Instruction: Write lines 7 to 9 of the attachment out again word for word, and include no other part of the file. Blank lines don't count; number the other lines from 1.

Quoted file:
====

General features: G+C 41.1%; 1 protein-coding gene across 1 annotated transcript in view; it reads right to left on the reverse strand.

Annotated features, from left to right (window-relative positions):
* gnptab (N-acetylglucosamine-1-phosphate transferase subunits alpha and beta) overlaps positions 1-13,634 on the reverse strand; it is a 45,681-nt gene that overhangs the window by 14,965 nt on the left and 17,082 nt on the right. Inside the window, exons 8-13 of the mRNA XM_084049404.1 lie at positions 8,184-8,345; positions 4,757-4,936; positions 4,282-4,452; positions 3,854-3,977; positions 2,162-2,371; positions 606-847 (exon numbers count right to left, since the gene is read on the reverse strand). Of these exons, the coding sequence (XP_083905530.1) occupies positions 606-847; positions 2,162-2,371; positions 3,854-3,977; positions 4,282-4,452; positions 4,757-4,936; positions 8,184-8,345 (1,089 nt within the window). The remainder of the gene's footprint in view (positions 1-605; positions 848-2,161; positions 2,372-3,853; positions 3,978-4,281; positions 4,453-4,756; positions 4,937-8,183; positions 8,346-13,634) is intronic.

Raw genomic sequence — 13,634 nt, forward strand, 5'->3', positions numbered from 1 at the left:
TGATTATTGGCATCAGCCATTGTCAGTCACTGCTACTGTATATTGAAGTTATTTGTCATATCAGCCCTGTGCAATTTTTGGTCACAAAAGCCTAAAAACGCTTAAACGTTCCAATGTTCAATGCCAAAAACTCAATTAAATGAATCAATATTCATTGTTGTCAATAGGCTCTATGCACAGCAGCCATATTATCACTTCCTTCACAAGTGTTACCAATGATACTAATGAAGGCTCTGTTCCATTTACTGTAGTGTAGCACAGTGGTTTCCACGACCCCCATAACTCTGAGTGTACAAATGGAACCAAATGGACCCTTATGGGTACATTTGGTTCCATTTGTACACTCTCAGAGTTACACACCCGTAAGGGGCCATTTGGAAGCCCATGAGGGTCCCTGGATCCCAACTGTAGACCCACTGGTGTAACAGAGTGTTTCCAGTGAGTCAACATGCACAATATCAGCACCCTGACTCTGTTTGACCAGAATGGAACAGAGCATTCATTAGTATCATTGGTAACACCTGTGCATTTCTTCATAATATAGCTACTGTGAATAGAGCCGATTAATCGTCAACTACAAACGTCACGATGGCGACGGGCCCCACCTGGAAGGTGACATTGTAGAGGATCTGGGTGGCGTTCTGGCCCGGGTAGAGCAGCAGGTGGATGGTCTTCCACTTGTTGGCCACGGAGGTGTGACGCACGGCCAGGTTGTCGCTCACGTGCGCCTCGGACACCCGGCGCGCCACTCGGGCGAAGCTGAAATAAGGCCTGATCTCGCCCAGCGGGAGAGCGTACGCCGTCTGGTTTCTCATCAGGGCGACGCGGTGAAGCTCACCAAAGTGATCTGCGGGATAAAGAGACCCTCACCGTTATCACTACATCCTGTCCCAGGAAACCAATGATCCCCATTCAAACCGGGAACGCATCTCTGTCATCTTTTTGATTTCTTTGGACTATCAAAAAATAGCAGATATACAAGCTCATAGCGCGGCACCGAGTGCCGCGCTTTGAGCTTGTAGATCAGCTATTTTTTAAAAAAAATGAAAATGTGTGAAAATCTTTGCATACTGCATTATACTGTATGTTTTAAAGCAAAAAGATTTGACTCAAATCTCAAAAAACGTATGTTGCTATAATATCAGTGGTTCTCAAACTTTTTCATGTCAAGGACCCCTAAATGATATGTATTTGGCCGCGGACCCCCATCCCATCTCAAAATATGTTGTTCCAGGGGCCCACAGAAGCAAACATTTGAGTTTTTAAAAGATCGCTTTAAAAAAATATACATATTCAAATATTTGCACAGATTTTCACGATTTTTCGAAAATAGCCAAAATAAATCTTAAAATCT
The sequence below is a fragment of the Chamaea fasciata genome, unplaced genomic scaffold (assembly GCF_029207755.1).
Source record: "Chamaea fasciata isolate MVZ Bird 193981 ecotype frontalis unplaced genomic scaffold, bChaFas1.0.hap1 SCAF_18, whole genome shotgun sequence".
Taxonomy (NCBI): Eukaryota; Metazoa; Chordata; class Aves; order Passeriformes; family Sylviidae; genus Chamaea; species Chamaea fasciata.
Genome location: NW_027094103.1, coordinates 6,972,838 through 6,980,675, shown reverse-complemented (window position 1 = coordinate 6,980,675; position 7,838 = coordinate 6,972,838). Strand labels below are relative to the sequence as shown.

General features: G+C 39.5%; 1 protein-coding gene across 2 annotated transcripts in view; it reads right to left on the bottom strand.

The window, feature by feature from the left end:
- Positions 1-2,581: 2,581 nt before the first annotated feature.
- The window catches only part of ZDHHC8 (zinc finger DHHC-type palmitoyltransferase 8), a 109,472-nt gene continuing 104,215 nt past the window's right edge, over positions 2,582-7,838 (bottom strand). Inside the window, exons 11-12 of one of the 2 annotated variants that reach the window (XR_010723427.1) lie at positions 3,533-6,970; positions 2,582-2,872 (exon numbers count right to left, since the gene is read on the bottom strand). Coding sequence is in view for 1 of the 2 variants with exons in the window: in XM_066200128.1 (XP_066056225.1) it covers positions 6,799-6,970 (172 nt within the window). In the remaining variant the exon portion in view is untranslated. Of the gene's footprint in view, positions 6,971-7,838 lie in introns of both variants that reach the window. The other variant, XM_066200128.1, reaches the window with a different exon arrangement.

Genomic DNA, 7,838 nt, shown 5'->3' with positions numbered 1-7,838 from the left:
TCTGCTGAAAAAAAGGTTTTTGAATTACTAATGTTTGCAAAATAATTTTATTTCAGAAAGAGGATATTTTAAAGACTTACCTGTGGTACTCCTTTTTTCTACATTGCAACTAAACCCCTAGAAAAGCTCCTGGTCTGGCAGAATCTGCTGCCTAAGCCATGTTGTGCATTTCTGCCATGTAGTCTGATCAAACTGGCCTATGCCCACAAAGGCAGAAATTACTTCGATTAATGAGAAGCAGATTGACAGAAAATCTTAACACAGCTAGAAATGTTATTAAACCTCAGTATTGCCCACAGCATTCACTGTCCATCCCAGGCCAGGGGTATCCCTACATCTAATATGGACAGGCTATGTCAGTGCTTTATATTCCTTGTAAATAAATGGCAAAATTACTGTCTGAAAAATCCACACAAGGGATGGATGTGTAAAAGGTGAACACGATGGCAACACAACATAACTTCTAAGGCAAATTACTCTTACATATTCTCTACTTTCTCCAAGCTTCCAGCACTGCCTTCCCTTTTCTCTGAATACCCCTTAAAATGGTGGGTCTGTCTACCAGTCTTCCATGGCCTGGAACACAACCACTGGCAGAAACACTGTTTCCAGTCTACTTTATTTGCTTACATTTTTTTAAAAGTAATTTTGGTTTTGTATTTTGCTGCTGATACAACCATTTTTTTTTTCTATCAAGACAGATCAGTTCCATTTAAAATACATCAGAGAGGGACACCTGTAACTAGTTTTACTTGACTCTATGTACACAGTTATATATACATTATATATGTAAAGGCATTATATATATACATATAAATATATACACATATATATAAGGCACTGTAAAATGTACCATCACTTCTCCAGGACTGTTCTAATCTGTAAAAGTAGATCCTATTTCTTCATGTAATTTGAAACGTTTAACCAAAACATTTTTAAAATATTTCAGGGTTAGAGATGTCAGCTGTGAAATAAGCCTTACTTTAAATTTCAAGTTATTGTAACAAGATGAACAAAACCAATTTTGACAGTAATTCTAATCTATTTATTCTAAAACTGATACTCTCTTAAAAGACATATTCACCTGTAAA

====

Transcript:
Source record: "Chamaea fasciata isolate MVZ Bird 193981 ecotype frontalis unplaced genomic scaffold, bChaFas1.0.hap1 SCAF_18, whole genome shotgun sequence".
Taxonomy (NCBI): Eukaryota; Metazoa; Chordata; class Aves; order Passeriformes; family Sylviidae; genus Chamaea; species Chamaea fasciata.
Genome location: NW_027094103.1, coordinates 6,972,838 through 6,980,675, shown reverse-complemented (window position 1 = coordinate 6,980,675; position 7,838 = coordinate 6,972,838). Strand labels below are relative to the sequence as shown.